Many people have certain sweet traditional foods that they eat during the holidays. But too much sweet foods can do more than make you put on the pounds. You may also cause tooth decay if you primarily eat sweets and don’t routinely thoroughly clean your mouth.
Routinely eating sweet foods can cause periodontal disease, tooth decay and, in extreme cases, tooth loss. This mouth disease is because sugar consumption causes plaque to build up on your teeth. The plaque remains a sticky bacterial film that builds up in the mouth and on the gums. When plaque-forming bacteria come in contact with the chemicals in your mouth, an acid is produced that causes damage to the teeth. This chemical reaction occurs for about 20 minutes every time you eat and causes tooth decay and other oral health problems if not taken care of by brushing and cleaning your mouth.
While all sweet foods create a hotbed of acid to decay your teeth, the sticky foods cause much more problem than do other types of sweet foods. Sticky foods like gummy bears and fruitcakes are harder to get off your teeth and are especially hard to get out from between the teeth. Foods that stay in your mouth for a long time, like cough drops and breath mints, can also cause decay. Plus, eating sweet foods many times per day can work to keep your teeth candy-coated in decay forming acid.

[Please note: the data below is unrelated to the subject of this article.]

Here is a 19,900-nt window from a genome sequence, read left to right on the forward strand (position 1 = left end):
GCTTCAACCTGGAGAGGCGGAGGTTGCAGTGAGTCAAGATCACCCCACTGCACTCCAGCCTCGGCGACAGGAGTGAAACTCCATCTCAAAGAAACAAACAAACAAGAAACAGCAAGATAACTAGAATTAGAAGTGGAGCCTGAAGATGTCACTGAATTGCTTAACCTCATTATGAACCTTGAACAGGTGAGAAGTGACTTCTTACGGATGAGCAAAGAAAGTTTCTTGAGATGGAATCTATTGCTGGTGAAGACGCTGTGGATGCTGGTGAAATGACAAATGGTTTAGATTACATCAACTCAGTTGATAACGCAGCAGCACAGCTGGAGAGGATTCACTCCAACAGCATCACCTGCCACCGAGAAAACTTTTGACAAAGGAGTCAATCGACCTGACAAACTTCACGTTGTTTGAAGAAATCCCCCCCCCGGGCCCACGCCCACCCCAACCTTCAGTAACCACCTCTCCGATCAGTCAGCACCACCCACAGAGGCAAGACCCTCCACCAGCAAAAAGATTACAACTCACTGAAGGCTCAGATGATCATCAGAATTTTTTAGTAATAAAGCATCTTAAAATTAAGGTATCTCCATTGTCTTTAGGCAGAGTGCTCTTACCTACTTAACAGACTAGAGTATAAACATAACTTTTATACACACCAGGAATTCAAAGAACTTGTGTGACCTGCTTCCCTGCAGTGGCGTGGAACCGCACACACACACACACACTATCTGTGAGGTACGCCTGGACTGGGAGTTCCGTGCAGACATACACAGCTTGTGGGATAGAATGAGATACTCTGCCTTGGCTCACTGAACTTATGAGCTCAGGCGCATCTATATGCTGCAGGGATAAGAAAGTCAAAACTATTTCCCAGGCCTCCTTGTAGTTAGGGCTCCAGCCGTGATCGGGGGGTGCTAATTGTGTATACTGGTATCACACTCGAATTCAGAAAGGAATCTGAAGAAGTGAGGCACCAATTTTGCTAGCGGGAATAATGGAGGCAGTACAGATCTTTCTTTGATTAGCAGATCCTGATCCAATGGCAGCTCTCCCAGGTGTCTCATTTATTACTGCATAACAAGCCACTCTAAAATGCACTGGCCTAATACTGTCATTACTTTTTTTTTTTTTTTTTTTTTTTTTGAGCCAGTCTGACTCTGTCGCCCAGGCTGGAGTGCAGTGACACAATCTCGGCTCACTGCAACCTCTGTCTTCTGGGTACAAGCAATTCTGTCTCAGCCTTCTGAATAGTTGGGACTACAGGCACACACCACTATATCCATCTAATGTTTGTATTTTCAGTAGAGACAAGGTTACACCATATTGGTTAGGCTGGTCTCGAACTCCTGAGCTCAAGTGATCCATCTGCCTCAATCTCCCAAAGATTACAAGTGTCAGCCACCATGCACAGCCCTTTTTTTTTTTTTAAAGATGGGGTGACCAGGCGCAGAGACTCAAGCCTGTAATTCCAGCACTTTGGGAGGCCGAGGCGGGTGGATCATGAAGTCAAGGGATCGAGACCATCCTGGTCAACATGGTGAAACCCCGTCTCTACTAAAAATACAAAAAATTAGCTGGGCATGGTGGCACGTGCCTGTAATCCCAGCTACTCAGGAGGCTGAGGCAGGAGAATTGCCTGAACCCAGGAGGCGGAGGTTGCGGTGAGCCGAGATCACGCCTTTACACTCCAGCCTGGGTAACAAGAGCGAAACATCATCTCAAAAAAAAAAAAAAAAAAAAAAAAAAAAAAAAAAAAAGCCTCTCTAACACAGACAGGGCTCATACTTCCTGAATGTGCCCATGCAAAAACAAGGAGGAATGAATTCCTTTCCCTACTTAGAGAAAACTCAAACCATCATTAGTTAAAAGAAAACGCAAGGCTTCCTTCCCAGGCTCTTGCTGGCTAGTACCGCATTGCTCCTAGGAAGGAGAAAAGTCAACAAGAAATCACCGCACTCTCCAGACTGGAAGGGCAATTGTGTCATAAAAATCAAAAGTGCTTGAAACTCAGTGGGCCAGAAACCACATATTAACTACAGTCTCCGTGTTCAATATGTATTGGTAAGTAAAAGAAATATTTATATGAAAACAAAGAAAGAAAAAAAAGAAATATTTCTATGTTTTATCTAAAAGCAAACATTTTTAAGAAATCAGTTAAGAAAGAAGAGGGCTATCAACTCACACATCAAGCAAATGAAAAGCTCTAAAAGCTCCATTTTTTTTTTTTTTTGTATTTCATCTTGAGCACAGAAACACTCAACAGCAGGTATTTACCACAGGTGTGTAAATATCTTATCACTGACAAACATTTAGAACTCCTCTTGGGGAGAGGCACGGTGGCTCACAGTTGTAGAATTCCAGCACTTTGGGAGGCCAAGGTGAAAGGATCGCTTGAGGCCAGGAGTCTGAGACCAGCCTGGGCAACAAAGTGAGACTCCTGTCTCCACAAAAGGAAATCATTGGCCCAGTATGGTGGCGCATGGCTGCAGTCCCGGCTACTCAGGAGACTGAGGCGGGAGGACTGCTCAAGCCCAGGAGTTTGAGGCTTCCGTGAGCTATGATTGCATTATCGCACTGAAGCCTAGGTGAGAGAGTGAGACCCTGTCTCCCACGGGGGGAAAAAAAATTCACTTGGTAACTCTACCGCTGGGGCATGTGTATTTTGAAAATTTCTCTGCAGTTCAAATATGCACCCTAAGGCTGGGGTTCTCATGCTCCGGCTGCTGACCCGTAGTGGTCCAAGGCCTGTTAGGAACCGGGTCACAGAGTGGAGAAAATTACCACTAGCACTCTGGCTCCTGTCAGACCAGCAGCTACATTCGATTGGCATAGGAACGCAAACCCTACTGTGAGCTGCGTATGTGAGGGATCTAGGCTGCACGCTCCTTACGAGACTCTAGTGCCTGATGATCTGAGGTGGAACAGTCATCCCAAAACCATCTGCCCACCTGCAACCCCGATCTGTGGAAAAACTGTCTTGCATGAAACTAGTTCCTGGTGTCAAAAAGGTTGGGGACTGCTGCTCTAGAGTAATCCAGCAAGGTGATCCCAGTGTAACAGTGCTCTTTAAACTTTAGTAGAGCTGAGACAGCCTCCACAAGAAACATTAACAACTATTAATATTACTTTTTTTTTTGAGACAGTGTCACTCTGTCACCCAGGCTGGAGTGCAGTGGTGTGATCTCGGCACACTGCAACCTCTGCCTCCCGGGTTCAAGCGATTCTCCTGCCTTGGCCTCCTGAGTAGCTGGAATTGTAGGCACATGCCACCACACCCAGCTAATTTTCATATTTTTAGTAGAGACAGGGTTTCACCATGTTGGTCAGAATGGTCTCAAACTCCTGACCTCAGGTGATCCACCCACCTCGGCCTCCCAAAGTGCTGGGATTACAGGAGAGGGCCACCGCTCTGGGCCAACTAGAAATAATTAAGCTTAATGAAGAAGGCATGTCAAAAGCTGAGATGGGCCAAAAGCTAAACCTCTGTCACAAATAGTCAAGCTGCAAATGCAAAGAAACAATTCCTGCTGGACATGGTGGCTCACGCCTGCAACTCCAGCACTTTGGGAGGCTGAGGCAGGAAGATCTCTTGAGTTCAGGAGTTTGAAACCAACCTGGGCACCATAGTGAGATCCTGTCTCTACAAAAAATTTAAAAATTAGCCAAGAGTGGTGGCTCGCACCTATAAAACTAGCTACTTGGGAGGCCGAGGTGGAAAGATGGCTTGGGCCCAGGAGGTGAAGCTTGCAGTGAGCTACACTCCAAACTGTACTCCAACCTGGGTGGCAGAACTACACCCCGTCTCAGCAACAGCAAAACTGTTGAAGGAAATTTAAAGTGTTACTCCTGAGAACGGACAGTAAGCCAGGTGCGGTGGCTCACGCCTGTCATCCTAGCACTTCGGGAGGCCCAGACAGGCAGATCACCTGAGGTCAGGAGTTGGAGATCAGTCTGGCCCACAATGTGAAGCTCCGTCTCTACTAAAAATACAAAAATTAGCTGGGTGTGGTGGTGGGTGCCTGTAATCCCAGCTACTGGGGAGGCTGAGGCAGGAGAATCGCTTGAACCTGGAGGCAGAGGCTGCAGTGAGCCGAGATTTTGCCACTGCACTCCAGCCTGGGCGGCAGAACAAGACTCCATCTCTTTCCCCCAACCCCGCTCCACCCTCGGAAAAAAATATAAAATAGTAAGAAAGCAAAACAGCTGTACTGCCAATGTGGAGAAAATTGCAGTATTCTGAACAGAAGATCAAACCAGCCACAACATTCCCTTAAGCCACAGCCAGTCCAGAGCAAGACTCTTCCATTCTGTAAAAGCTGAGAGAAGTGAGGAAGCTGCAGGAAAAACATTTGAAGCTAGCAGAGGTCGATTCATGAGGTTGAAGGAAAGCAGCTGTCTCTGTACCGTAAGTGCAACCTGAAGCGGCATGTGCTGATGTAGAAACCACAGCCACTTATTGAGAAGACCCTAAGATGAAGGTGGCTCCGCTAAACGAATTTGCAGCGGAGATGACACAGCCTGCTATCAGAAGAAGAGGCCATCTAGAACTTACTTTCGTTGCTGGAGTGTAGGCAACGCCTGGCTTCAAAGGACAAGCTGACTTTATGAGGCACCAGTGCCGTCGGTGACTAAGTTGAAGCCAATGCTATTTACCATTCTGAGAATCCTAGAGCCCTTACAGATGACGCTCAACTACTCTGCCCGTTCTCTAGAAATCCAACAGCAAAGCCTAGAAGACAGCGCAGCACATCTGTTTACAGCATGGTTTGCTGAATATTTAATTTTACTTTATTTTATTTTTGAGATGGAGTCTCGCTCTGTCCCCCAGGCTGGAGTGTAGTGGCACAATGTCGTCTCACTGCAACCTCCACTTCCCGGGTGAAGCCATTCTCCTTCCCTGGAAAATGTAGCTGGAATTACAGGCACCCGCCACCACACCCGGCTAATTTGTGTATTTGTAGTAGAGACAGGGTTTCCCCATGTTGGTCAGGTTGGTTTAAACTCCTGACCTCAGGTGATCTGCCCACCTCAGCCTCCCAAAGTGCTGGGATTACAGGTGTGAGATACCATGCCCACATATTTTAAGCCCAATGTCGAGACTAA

If you want to reduce your tooth decay risks and still eat a limited amount of sugary foods, you should:
You can eat some of your favorite sweet treats during the holidays. Just be sure to eat them wisely. And don’t forget to continue on the good oral health practices you use daily. In this way, you’ll be able to enjoy your holiday treats and keep your mouth healthy, too. For continued suggestions on keeping your mouth healthy and preventing dental disease, set up a time for a checkup with us today. Our friendly office staff will help you keep the oral health you deserve, so call us to optimize your dental health insurance before the end of the year.
And finally remember to get the most out of your dental insurance before the year end.